Butler, now an active volunteer for Democrats in Ankeny, repeatedly shamed Republicans during the collective bargaining and education funding debates for taking such a drastic departure from how Iowa used to be run. She would often remind legislators that she actually spoke and coordinated with the other party when she served in the Branstad administration.
— Iowa Starting Line (@IAStartingLine) February 11, 2017
Even if you haven’t watched any of Representative Chris Hall’s speeches, you’ve heard his words throughout the entire statehouse debate this year. This January the 31-year-old legislator dug into past data on state appropriations and revenue and found that Republican budgets in the past several years have outpaced state revenue. The biggest increase came in FY 2014, when Republicans pushed through the huge corporate tax giveaways, directly leading to this year’s budget shortfall and the de-appropriations bill.
Hall put together a memo and House Democrats shared it around. The theme caught on, with dozens of legislative Democrats and allied groups amplifying the point that this year’s reductions were directly tied to Republicans’ misguided corporate tax cuts.
Some activists and Iowa politics watchers might assume that these communications strategies just naturally come about. As someone who’s worked on Iowa campaigns, let me assure you: they don’t. It takes someone to step up and lead to make sure a new message gets crafted and distributed. Chris Hall took on that fight this year, and Iowa voters are now better informed thanks to it.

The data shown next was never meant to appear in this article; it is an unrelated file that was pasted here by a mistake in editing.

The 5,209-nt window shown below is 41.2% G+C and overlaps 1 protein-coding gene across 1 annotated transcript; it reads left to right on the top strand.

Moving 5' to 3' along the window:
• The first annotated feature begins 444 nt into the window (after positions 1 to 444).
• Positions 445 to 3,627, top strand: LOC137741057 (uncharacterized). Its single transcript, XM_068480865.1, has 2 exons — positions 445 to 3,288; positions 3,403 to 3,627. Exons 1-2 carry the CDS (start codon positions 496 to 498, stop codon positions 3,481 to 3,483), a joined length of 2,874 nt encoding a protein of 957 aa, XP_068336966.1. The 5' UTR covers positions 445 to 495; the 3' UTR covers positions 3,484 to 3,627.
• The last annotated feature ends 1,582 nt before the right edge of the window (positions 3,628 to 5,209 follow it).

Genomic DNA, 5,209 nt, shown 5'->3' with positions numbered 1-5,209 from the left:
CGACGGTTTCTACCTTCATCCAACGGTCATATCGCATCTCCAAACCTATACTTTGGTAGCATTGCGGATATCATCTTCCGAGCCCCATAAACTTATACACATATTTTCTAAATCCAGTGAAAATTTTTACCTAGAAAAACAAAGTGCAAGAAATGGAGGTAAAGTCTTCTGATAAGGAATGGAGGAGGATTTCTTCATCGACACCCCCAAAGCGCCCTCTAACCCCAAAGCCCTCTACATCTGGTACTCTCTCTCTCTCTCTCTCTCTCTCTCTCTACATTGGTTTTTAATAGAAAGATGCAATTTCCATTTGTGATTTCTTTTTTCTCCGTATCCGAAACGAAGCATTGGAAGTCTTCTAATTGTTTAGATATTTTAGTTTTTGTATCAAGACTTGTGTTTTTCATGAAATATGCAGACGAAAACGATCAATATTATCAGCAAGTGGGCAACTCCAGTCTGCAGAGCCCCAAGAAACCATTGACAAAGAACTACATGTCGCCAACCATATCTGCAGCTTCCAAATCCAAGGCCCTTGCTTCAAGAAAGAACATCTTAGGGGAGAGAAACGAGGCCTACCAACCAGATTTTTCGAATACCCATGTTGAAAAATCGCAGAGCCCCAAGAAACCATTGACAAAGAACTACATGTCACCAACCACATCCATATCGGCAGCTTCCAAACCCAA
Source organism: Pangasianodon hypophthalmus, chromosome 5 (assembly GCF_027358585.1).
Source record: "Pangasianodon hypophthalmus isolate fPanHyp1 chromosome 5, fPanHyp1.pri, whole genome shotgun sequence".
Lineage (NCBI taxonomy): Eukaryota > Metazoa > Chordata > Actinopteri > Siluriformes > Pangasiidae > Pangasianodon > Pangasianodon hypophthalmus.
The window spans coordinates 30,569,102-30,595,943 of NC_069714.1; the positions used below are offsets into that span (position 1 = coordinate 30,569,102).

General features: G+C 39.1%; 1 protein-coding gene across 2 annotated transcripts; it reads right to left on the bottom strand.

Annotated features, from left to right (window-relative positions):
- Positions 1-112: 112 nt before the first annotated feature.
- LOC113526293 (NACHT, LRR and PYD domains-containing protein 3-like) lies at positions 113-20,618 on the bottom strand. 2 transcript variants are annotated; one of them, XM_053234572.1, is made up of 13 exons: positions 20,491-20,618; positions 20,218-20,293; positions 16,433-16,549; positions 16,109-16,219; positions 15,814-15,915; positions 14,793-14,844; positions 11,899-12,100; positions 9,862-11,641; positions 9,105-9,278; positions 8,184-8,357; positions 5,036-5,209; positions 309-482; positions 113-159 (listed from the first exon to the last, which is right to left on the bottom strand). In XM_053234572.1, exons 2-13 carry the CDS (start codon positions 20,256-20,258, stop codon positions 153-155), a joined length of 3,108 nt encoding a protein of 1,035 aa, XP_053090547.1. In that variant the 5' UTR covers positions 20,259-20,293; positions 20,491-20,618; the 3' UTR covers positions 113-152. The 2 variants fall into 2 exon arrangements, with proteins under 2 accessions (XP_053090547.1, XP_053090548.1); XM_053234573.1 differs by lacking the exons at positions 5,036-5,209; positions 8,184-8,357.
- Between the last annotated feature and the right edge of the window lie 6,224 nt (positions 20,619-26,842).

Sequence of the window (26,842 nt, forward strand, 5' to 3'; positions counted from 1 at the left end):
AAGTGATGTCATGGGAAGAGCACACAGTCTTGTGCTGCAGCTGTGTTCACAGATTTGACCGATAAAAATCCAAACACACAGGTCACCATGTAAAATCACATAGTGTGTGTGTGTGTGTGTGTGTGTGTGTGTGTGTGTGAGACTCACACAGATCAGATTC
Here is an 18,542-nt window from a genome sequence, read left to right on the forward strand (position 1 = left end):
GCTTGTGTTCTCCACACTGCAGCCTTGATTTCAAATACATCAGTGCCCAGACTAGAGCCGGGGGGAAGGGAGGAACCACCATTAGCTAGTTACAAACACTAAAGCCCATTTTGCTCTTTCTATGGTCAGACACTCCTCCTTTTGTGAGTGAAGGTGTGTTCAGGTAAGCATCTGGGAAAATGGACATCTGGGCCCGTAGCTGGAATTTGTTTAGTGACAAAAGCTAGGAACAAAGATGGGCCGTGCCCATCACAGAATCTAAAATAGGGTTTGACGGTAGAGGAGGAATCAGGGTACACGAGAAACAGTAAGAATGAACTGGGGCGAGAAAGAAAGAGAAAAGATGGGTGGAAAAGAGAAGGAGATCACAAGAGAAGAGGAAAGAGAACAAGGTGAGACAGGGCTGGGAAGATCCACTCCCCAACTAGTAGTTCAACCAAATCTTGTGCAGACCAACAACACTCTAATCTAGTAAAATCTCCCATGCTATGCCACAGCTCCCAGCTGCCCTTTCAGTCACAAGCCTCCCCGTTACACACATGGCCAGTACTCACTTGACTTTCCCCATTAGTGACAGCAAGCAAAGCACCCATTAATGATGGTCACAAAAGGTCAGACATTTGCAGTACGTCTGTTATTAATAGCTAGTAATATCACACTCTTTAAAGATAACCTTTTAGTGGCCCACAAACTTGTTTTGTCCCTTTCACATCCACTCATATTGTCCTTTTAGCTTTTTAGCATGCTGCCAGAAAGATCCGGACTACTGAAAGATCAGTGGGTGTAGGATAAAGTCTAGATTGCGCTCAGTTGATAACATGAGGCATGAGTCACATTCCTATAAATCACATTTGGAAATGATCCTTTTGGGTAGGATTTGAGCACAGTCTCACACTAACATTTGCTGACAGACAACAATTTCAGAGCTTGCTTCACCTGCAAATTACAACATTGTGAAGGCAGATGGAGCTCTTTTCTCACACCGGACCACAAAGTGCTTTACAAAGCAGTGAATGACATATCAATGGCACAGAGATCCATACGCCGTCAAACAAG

The Republican senator from Southern Iowa stood out this year, but not in a good way. Those who follow the Iowa Senate closely have known for a while about Amy Sinclair’s toxic attitude, and it was only a matter of time for the rest of Iowa to experience it now that Republicans hold the majority. Sinclair shepherded the Planned Parenthood defund bill through her committee, nastily shooting down anyone in the audience who murmured or clapped in support of a speech. Despite nearly 500 Planned Parenthood supporters showing up for the subcommittee meeting, Sinclair kept the meeting to just under 30 minutes.
Senator Jason Schultz, the other Republican on the committee, may have taken note of the backlash to Sinclair’s heavy hand. While the collective bargaining bill was fast-tracked, Schultz at least did a better job of letting the public weigh in at his committee hearings.
Then Sinclair took her unpleasant persona to another level during floor debate on the Planned Parenthood bill. In her speech she told Senator Boulton that he should be mindful that his mother could have aborted him. As you can see in the video, she knew that she’d be called out of order and gave a little smirk once she’d made her point.
Sinclair is the only remaining female Republican senator after some others passed on running for reelection in 2014 following the sexual harassment scandal among senate Republican staffers. But rather than be repulsed by the noxious atmosphere Bill Dix has created in the Republican senate caucus, Amy Sinclair seems to be thriving in it.
by Pat Rynard